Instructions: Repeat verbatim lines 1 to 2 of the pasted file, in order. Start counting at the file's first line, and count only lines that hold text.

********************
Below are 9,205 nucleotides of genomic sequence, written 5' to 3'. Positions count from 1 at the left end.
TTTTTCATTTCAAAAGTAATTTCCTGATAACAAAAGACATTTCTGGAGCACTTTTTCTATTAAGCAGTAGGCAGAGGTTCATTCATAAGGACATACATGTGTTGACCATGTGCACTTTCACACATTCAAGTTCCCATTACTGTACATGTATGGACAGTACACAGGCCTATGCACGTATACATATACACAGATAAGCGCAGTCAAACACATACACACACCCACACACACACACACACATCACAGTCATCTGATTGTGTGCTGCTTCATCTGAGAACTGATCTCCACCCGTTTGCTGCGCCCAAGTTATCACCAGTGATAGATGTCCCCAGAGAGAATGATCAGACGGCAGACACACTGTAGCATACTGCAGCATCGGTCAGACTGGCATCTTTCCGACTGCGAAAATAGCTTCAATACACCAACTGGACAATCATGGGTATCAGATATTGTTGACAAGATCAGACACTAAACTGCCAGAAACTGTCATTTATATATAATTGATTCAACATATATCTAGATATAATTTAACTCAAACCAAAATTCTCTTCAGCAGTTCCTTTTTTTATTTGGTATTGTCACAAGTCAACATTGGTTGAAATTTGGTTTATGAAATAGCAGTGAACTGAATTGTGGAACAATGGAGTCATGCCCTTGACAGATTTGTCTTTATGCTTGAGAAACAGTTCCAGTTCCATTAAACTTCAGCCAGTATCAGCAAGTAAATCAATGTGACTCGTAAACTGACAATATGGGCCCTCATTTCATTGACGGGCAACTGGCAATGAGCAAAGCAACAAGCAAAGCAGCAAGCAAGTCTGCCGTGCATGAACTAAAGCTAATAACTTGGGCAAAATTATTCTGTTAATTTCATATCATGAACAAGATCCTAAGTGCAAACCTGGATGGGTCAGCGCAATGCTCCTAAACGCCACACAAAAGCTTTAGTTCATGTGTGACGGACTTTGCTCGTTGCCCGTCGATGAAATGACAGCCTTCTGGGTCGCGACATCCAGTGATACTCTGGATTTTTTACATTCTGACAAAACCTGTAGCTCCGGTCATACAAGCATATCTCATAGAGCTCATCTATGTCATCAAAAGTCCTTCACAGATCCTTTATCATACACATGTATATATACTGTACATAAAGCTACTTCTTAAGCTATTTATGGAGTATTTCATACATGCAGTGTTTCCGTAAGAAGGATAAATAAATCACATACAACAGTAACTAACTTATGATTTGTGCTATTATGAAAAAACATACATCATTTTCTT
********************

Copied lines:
Below are 9,205 nucleotides of genomic sequence, written 5' to 3'. Positions count from 1 at the left end.
TTTTTCATTTCAAAAGTAATTTCCTGATAACAAAAGACATTTCTGGAGCACTTTTTCTATTAAGCAGTAGGCAGAGGTTCATTCATAAGGACATACATGTGTTGACCATGTGCACTTTCACACATTCAAGTTCCCATTACTGTACATGTATGGACAGTACACAGGCCTATGCACGTATACATATACACAGATAAGCGCAGTCAAACACATACACACACCCACACACACACACACACATCACAGTCATCTGATTGTGTGCTGCTTCATCTGAGAACTGATCTCCACCCGTTTGCTGCGCCCAAGTTATCACCAGTGATAGATGTCCCCAGAGAGAATGATCAGACGGCAGACACACTGTAGCATACTGCAGCATCGGTCAGACTGGCATCTTTCCGACTGCGAAAATAGCTTCAATACACCAACTGGACAATCATGGGTATCAGATATTGTTGACAAGATCAGACACTAAACTGCCAGAAACTGTCATTTATATATAATTGATTCAACATATATCTAGATATAATTTAACTCAAACCAAAATTCTCTTCAGCAGTTCCTTTTTTTATTTGGTATTGTCACAAGTCAACATTGGTTGAAATTTGGTTTATGAAATAGCAGTGAACTGAATTGTGGAACAATGGAGTCATGCCCTTGACAGATTTGTCTTTATGCTTGAGAAACAGTTCCAGTTCCATTAAACTTCAGCCAGTATCAGCAAGTAAATCAATGTGACTCGTAAACTGACAATATGGGCCCTCATTTCATTGACGGGCAACTGGCAATGAGCAAAGCAACAAGCAAAGCAGCAAGCAAGTCTGCCGTGCATGAACTAAAGCTAATAACTTGGGCAAAATTATTCTGTTAATTTCATATCATGAACAAGATCCTAAGTGCAAACCTGGATGGGTCAGCGCAATGCTCCTAAACGCCACACAAAAGCTTTAGTTCATGTGTGACGGACTTTGCTCGTTGCCCGTCGATGAAATGACAGCCTTCTGGGTCGCGACATCCAGTGATACTCTGGATTTTTTACATTCTGACAAAACCTGTAGCTCCGGTCATACAAGCATATCTCATAGAGCTCATCTATGTCATCAAAAGTCCTTCACAGATCCTTTATCATACACATGTATATATACTGTACATAAAGCTACTTCTTAAGCTATTTATGGAGTATTTCATACATGCAGTGTTTCCGTAAGAAGGATAAATAAATCACATACAACAGTAACTAACTTATGATTTGTGCTATTATGAAAAAACATACATCATTTTCTT